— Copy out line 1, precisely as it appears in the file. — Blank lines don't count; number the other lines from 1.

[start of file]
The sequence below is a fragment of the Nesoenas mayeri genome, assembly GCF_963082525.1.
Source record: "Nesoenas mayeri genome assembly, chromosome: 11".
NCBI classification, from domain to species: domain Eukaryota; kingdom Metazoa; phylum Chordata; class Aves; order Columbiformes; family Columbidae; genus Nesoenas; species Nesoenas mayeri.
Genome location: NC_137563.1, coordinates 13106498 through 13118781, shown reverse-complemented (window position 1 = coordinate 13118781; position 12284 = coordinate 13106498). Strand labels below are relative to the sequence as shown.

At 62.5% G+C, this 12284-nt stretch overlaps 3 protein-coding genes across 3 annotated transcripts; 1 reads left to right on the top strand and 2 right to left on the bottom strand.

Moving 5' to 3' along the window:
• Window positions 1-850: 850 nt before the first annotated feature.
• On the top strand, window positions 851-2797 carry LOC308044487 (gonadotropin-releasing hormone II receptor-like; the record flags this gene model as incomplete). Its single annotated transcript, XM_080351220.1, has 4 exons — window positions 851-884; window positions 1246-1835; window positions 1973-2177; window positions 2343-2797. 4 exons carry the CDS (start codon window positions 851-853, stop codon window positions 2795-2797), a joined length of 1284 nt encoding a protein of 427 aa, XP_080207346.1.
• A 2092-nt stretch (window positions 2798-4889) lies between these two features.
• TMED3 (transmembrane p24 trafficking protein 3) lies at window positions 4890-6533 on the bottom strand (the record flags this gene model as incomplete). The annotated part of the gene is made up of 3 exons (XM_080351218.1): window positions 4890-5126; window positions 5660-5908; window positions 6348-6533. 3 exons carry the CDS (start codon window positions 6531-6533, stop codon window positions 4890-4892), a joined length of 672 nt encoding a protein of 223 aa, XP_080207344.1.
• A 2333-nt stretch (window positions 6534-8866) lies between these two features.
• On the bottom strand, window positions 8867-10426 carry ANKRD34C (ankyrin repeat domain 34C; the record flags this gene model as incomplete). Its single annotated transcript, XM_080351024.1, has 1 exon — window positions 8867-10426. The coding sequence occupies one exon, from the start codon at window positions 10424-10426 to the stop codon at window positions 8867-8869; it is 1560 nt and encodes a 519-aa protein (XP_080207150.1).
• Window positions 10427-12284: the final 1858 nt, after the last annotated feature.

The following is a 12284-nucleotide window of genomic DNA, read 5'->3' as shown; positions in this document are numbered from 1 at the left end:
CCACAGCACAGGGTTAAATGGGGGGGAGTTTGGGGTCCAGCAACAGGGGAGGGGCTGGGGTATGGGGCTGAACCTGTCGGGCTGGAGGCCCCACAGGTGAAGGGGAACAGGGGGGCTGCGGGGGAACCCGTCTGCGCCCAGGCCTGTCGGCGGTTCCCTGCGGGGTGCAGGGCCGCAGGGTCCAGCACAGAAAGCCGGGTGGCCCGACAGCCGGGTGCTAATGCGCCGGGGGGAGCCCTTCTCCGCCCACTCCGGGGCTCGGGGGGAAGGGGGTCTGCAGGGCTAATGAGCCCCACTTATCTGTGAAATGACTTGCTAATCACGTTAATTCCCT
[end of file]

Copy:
The sequence below is a fragment of the Nesoenas mayeri genome, assembly GCF_963082525.1.